Hedge fund-backed reinsurance (HFR) isn’t a brand new business model, but with only a couple of previous examples to point to (neither very promising) and the current crop having only been open for a couple of years it’s not completely obvious how to gauge their potential.
“Does combining a reinsurer strategy with a hedge fund strategy create higher risk-adjusted returns than they could achieve separately?” asks Taoufik Gharib for Standard & Poor’s Ratings Services in an August 11 white paper. “This will depend on the extent of risk diversification between a reinsurance underwriting portfolio and a hedge fund asset portfolio and the ability of the divergent risk cultures of reinsurers and hedge fund managers to find common ground.”
Late 90s hedge fund-backed reinsurance don’t bode well
With only two prior examples, Max Re backed by Moore Capital and Scottish Re backed by Maverick Capital, it’s important not to draw overly broad conclusions, but neither hedge fund-backed reinsurance was really a success. Scottish Re expanded rapidly to become the third-largest reinsurer in the US by 2005, but operating losses that began in 2006 were exacerbated by the financial crisis and in 2008 it ceased writing new business and told existing clients that it wouldn’t take on any new reinsurance risks. It was delisted later that year. Max Re has had more success, but it also shifted its asset mix from 50/50 long fixed income and alternatives in the late 90s to 95/5 in favor of fixed income by 2009. By the time it merged with Harbor Point in 2010, it looked an awful lot like a traditional reinsurance company.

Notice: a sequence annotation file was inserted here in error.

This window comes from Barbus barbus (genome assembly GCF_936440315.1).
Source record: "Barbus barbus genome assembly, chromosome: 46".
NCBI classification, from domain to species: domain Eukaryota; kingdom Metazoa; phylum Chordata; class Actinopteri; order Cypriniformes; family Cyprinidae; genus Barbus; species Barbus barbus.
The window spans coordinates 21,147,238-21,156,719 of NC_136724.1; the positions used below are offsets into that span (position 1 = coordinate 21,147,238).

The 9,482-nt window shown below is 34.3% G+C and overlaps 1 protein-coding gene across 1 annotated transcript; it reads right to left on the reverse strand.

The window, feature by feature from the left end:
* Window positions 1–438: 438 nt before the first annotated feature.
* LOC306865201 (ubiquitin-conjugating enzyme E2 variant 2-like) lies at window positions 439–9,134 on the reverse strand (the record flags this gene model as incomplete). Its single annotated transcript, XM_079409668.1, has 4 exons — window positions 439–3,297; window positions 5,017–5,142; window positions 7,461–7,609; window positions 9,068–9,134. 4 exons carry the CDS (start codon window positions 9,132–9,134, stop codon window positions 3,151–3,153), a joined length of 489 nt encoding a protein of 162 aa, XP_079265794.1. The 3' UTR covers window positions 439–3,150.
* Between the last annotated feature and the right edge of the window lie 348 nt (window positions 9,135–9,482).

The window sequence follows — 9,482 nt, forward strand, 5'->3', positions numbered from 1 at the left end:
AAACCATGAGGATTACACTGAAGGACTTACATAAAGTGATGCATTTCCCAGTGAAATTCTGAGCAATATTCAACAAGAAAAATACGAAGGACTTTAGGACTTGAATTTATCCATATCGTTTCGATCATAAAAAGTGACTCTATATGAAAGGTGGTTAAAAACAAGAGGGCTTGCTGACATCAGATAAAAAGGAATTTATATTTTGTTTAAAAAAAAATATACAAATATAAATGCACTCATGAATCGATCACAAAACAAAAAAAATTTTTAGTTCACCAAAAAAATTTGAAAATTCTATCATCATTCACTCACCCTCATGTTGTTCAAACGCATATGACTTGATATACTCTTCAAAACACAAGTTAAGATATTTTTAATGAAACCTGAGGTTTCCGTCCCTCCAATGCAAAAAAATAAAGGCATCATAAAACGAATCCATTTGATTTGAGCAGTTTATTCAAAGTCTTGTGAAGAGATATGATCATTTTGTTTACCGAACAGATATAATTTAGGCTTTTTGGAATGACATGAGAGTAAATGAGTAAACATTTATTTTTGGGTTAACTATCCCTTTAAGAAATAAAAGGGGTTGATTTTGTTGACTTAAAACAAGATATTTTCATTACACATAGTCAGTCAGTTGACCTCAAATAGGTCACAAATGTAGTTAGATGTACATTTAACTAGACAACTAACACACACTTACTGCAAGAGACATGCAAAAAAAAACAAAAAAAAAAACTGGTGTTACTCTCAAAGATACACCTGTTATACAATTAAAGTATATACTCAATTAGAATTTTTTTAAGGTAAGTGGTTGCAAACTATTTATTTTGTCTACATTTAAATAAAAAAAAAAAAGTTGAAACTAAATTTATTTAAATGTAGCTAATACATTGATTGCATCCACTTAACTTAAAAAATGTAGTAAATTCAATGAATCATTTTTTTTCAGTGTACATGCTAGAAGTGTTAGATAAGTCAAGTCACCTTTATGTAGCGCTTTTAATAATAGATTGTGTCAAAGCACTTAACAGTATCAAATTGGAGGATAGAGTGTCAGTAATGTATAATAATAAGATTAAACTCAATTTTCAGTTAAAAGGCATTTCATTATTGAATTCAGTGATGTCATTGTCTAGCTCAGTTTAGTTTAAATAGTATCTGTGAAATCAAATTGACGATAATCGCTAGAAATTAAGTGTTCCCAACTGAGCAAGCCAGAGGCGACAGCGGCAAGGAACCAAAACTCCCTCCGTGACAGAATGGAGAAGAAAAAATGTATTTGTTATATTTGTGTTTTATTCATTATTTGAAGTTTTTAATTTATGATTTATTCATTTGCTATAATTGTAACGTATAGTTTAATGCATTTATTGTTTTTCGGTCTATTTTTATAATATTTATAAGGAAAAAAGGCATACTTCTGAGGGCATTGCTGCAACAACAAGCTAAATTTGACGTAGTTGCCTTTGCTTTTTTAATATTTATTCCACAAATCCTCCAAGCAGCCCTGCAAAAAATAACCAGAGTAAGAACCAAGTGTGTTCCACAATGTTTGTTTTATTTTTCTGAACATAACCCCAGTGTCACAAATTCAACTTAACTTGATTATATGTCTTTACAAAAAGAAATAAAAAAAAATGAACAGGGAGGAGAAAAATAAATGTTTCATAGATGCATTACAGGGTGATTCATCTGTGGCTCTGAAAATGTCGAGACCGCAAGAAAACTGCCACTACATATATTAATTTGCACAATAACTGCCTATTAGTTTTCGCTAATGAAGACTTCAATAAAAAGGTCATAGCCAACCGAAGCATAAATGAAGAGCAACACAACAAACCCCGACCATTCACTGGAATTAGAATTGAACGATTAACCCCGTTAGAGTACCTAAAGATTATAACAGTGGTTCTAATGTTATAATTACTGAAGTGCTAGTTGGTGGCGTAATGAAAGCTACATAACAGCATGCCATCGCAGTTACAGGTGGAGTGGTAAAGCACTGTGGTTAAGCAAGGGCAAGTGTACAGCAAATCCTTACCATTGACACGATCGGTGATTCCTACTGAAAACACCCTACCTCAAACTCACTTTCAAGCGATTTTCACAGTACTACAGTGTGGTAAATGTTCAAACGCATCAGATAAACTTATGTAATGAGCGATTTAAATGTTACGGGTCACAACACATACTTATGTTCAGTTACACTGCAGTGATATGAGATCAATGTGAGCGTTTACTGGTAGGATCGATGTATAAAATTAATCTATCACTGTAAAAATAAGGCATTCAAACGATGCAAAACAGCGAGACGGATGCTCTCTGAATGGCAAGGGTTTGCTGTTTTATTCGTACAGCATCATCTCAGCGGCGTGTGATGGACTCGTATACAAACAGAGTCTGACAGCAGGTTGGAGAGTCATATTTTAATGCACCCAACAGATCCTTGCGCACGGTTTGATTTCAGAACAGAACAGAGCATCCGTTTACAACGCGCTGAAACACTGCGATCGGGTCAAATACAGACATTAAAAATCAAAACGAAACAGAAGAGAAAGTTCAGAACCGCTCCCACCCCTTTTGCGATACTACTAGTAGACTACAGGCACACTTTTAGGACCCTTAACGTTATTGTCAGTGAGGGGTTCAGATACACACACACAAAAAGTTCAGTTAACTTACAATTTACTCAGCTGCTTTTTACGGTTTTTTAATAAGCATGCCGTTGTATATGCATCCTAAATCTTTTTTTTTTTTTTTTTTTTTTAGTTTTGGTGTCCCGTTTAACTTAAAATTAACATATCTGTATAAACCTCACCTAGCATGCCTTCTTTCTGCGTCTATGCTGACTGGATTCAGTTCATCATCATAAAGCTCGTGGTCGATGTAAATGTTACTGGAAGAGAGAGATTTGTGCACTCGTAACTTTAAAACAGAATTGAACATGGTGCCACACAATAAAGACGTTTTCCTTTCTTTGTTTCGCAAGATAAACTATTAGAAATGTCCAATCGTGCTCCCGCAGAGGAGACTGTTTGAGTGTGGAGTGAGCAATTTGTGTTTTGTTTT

Reducing overall risk profile ‘a tall order’
Even with this uninspiring history, the appeal of Hedge fund-backed reinsurance is easy to see. If the strategy works it allows companies to bid on low volatility, medium-term reinsurance policies like home and auto liabilities and then invest the float for superior returns, essentially giving hedge funds another way to find returns in a low yield environment.
But the central question is how well the hedge fund-backed reinsurances will be able to diversify risk between the two sides of their business. Gharib argues that there is a deep cultural divide between hedge funds, where portfolio managers are given a great deal of flexibility and autonomy as long as they can produce good results, and the traditional reinsurance industry where managers have to work within stringent risk control frameworks.
He doesn’t think it’s impossible for an hedge fund-backed reinsurance to improve its overall risk/reward by coordinating between the two sides of the business, but says that, “This is a tall order, given that a heavy weighting toward a certain risk (i.e., investment risk) limits the ability of diversification from smaller risk (i.e., reinsurance liability risk) to reduce the overall risk profile.”
So is will Bill Ackman’s IPO be a good buy? Only time will tell.